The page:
A Revolutionary Question: #whomademyclothes?

A Revolutionary Question: #whomademyclothes?

Tragedy struck in Bangladesh on April 24, 2013 when the Rana Plaza building collapsed, killing 1,138 people and injuring 2,500, most of whom were women. The Rana Plaza was home to five garment factories that produced clothing for major clothing brands, but soon became known to the world as one of the worst industrial disasters in history.  

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Photograph by Bryan Berry

As I sit here writing to all of you, I do not know where the dress I am wearing was made or who made it.  I do not know what their lives are like, or the state of their working conditions.  I do not know how long it took to produce this dress or how much it cost to make it.  What I do know is that my dress was not made in the USA, and was mass produced by a major clothing brand.  There is a connection between my purple dress and the lives lost in Bangladesh on April 24, 2013; and it is a connection that, if gone unnoticed, will continue to affect people like the ones working in the Rana Plaza that day.  

This is where Fashion Revolution becomes one of the most important aspects of our fashion industry. I was able to read about the tragedy of the Rana Plaza building on their website, along with other eye-opening information.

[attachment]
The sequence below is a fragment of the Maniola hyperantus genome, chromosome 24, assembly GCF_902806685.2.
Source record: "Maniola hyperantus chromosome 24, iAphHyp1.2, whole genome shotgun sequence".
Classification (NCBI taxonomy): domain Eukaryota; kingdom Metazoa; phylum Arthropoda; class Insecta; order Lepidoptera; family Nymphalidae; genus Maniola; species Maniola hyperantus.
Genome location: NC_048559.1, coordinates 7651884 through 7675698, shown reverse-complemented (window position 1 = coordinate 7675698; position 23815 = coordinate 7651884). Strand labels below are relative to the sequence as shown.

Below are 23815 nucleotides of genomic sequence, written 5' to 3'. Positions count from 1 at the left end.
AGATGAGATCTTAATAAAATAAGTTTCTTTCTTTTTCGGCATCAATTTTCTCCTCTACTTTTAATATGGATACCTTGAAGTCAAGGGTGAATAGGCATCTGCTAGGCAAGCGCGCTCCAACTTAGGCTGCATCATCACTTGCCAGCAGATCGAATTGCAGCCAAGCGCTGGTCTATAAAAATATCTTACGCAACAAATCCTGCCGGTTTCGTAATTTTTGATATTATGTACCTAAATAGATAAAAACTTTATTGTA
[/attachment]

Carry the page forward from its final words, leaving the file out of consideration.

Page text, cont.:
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According to the website, “Approximately 75 million people work to make our clothes. 80% of them are women between the ages of 18 and 35. However, the majority of people who make clothes for the global market live in poverty, unable to afford life’s basic necessities. Many are subject to exploitation; verbal and physical abuse, working in unsafe and dirty conditions, with very little pay.”

Cotton Farmer Fashion Revolution

bioRe® Cotton Farmers in Kasrawad, Madhya Pradesh, India.

What is the Fashion Revolution and how does it challenge these horrifying facts?

Fashion Revolution is a global movement working to raise awareness and create change within the fashion industry. It holds companies accountable for creating safe work environments and valuing their workers, treating them with dignity and respect while also minimizing their own impact on the environment.  

Calling upon companies to be transparent in their practices is the first step towards creating a brighter, healthier, and safer future for the fashion industry.

How do we go about doing this? This week happens to be the official Fashion Revolution week (April 24-30), and during this time the Fashion Revolution organization encourages us to ask, “#whomademyclothes?”Fashion Revolution impact brands

However, this question does not stop when the week is over.  It is a persistent question that must be posed over and over until transparency exists throughout the fashion industry. 

For radical change to happen, it is crucial for the way we produce clothing to be improved. The concept of quality over quantity can break the cycle of mass producing garments at high speed and volume.Denimsmith Melbourne

Loving the clothing we already own and being selective for future purchases is a small step for a larger purpose, and letting our curiosity be driven by empathy can help improve the state of our environment and better the quality of life for those living in it.

Are you curious to learn more?  Mr. Shivam Punjya, chairman of Fashion Revolution USA and CEO of Behno (a company dedicated to ethical garment making) will be speaking at the Student Center on May 11 at 6:30 pm.

Written by Carly Walker
Photos courtesy of Fashion Revolution